2019 Theses Doctoral
Conceptualizing and Testing the Model of Ambidextrous Leadership: Evidence from a Multi-Method Research Study
While leaders are constantly called to manage conflicting priorities in today’s fast-changing environments, there is little research that examines how leaders can effectively explore new opportunities while simultaneously exploiting current advantages. Yet, management researchers have long shown that organizations that are ambidextrous—by balancing exploration and exploitation activities—are more innovative and successful. However, this concept of ambidexterity has not been investigated at the leadership level to a great extent, which poses limited practical implications for organizations. Further, there has been a lack of clarity around what constitutes and how to operationalize ambidexterity in the literature. The current research attempts to address these gaps by proposing a preliminary model of ambidextrous leadership. This model is then embedded in a leadership process model to help understand the underlying process of what may predict and result from ambidextrous leadership.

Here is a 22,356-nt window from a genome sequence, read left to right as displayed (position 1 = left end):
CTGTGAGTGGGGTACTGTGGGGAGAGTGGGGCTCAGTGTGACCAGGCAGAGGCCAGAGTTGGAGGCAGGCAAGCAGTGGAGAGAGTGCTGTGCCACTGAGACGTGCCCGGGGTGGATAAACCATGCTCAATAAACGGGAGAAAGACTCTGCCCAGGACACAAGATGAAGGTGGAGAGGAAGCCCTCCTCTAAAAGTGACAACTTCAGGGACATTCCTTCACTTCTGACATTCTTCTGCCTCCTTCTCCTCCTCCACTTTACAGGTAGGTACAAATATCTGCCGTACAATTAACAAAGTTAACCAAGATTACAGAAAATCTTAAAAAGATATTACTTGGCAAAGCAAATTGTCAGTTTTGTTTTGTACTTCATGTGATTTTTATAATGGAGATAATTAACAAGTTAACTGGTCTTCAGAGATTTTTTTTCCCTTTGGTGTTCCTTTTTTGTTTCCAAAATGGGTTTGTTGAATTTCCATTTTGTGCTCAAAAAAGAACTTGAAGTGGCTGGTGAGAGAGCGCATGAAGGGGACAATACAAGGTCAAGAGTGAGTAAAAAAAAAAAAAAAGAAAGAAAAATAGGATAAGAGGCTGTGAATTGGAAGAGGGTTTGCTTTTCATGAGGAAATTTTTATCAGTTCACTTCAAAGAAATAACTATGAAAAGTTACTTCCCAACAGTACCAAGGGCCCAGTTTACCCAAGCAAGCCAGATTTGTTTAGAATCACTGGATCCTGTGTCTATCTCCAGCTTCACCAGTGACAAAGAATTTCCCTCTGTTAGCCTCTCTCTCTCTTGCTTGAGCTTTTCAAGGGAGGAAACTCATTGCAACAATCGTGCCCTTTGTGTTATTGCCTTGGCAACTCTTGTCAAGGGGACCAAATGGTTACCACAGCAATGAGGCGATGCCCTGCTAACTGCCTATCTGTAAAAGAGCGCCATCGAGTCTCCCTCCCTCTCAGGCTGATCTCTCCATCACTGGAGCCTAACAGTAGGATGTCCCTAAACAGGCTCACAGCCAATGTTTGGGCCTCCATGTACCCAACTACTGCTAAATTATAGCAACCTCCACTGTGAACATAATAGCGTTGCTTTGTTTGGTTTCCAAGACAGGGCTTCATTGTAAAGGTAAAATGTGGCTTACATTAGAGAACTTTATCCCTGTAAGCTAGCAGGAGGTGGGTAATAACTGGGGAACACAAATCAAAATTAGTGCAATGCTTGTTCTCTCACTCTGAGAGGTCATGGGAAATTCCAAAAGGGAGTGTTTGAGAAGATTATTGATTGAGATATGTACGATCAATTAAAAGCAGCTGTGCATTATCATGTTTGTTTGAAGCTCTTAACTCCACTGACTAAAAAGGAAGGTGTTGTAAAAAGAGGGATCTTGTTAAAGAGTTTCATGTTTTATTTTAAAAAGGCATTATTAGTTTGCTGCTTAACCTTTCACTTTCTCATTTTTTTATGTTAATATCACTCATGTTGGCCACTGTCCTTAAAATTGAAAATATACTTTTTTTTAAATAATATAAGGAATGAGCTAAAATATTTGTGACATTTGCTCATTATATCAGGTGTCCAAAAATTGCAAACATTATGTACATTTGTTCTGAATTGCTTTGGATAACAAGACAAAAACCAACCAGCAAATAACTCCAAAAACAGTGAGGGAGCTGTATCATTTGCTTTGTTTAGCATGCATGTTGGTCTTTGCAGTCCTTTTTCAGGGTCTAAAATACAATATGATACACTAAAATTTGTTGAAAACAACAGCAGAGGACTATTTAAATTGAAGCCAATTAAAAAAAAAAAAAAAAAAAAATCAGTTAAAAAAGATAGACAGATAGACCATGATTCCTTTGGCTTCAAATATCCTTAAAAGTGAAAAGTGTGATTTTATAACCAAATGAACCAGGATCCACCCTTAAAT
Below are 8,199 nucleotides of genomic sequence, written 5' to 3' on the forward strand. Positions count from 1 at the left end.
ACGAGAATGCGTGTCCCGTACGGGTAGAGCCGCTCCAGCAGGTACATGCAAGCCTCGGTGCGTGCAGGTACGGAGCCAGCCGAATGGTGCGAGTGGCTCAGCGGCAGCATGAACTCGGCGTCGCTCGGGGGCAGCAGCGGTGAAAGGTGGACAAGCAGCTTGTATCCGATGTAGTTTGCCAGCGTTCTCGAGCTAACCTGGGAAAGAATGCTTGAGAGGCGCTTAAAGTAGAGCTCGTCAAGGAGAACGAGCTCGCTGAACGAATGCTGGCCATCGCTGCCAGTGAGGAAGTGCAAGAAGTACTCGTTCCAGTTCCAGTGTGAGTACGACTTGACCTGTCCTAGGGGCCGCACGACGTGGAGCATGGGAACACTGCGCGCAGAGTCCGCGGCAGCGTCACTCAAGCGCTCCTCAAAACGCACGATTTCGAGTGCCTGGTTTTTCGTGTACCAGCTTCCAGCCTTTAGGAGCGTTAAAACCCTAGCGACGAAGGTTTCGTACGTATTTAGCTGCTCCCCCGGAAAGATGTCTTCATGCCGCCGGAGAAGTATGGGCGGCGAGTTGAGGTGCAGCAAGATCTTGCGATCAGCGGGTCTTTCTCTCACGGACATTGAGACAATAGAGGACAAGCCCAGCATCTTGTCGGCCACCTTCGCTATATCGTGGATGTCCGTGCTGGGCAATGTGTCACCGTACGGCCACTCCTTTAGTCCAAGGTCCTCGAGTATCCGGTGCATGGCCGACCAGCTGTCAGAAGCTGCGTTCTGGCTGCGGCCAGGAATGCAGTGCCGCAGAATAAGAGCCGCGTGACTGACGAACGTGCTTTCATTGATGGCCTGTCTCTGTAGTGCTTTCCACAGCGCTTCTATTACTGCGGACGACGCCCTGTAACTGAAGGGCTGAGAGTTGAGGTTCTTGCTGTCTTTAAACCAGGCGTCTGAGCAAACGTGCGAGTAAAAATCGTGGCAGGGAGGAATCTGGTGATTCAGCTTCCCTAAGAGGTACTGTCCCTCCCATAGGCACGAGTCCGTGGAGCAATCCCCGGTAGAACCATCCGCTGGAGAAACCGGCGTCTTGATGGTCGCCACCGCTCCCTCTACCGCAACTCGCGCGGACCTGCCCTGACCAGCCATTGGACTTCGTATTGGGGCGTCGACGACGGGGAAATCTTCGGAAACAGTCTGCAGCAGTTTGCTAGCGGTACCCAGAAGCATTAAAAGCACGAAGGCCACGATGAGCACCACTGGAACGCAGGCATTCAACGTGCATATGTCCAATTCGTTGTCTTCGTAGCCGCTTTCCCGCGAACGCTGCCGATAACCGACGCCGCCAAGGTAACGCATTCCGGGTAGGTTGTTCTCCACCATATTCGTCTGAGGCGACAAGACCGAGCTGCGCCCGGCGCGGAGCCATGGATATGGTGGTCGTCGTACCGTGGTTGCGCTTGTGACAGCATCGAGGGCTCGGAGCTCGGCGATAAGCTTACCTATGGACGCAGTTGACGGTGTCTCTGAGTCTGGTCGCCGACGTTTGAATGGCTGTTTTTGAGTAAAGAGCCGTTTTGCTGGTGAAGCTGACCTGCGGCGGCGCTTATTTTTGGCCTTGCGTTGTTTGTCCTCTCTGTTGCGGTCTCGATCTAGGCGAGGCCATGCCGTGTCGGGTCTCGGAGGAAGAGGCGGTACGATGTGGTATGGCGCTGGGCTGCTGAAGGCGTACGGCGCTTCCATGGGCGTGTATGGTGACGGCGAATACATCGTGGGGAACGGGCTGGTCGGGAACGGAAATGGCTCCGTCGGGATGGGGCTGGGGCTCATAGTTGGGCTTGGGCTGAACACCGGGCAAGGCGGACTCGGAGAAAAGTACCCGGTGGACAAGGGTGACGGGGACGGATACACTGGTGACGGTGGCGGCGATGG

The pilot and Study 1 leveraged self-report and experimental vignette survey methods, and the results from these studies provided preliminary evidence for the validity of the two constructs, exploration and exploitation. The results also demonstrated the impact of a promotion and prevention regulatory focus on exploration and exploitation, respectively, while showing almost no support for the effects of switching on leadership perceptions. The results from Study 2—which leveraged CEOs’ letters to shareholders in the annual reports of S&P 500 companies—provided limited support for the positive effects of achieving high levels of exploration and exploitation compared to being high on only one of them or low on both. Finally, based on the findings from three studies, theoretical and practical implications are discussed.
- Shon_columbia_0054D_15225.pdf application/pdf 1.58 MB Download File
More About This Work
- Academic Units
- Social-Organizational Psychology
- Thesis Advisors
- Noumair, Debra
- Ph.D., Columbia University
- Published Here
- April 30, 2019